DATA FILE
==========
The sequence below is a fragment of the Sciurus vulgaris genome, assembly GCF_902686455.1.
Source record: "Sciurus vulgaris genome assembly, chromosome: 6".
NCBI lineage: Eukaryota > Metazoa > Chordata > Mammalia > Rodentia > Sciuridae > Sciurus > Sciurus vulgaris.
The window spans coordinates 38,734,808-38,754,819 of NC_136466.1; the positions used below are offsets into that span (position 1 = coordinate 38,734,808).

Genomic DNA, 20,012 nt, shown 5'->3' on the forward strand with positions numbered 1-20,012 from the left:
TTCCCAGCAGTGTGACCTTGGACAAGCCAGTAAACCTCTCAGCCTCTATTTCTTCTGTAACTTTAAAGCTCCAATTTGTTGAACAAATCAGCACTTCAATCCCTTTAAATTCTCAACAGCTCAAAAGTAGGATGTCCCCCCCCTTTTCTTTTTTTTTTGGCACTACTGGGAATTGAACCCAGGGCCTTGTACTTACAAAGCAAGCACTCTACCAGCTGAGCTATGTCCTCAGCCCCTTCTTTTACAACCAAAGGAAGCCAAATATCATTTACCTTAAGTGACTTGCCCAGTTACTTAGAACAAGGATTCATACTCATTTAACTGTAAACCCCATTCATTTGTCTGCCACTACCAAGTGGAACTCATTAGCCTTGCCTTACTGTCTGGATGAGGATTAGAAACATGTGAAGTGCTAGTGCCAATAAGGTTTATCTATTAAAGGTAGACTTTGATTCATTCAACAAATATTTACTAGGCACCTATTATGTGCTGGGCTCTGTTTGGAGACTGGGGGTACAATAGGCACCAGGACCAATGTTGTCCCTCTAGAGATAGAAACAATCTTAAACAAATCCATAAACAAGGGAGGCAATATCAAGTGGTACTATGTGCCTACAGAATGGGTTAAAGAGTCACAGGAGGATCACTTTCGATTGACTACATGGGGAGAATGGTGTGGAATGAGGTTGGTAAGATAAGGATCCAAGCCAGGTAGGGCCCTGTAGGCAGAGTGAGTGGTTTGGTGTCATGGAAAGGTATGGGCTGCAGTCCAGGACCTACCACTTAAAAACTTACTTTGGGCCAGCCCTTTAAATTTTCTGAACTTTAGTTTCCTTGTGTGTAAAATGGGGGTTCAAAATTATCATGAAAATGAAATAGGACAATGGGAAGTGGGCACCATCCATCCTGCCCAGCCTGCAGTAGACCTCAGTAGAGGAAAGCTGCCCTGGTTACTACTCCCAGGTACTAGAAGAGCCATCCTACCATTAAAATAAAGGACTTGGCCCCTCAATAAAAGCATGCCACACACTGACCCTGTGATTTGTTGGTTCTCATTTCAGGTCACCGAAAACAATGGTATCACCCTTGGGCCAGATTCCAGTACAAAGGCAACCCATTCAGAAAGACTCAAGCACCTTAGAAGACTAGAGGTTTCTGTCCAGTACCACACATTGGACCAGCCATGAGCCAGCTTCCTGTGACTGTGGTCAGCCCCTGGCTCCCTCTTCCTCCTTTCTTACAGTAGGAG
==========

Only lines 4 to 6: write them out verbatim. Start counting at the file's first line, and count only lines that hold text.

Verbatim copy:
The window spans coordinates 38,734,808-38,754,819 of NC_136466.1; the positions used below are offsets into that span (position 1 = coordinate 38,734,808).

Genomic DNA, 20,012 nt, shown 5'->3' on the forward strand with positions numbered 1-20,012 from the left:
TTCCCAGCAGTGTGACCTTGGACAAGCCAGTAAACCTCTCAGCCTCTATTTCTTCTGTAACTTTAAAGCTCCAATTTGTTGAACAAATCAGCACTTCAATCCCTTTAAATTCTCAACAGCTCAAAAGTAGGATGTCCCCCCCCTTTTCTTTTTTTTTTGGCACTACTGGGAATTGAACCCAGGGCCTTGTACTTACAAAGCAAGCACTCTACCAGCTGAGCTATGTCCTCAGCCCCTTCTTTTACAACCAAAGGAAGCCAAATATCATTTACCTTAAGTGACTTGCCCAGTTACTTAGAACAAGGATTCATACTCATTTAACTGTAAACCCCATTCATTTGTCTGCCACTACCAAGTGGAACTCATTAGCCTTGCCTTACTGTCTGGATGAGGATTAGAAACATGTGAAGTGCTAGTGCCAATAAGGTTTATCTATTAAAGGTAGACTTTGATTCATTCAACAAATATTTACTAGGCACCTATTATGTGCTGGGCTCTGTTTGGAGACTGGGGGTACAATAGGCACCAGGACCAATGTTGTCCCTCTAGAGATAGAAACAATCTTAAACAAATCCATAAACAAGGGAGGCAATATCAAGTGGTACTATGTGCCTACAGAATGGGTTAAAGAGTCACAGGAGGATCACTTTCGATTGACTACATGGGGAGAATGGTGTGGAATGAGGTTGGTAAGATAAGGATCCAAGCCAGGTAGGGCCCTGTAGGCAGAGTGAGTGGTTTGGTGTCATGGAAAGGTATGGGCTGCAGTCCAGGACCTACCACTTAAAAACTTACTTTGGGCCAGCCCTTTAAATTTTCTGAACTTTAGTTTCCTTGTGTGTAAAATGGGGGTTCAAAATTATCATGAAAATGAAATAGGACAATGGGAAGTGGGCACCATCCATCCTGCCCAGCCTGCAGTAGACCTCAGTAGAGGAAAGCTGCCCTGGTTACTACTCCCAGGTACTAGAAGAGCCATCCTACCATTAAAATAAAGGACTTGGCCCCTCAATAAAAGCATGCCACACACTGACCCTGTGATTTGTTGGTTCTCATTTCAGGTCACCGAAAACAATGGTATCACCCTTGGGCCAGATTCCAGTACAAAGGCAACCCATTCAGAAAGACTCAAGCACCTTAGAAGACTAGAGGTTTCTGTCCAGTACCACACATTGGACCAGCCATGAGCCAGCTTCCTGTGACTGTGGTCAGCCCCTGGCTCCCTCTTCCTCCTTTCTTACAGTAGGAG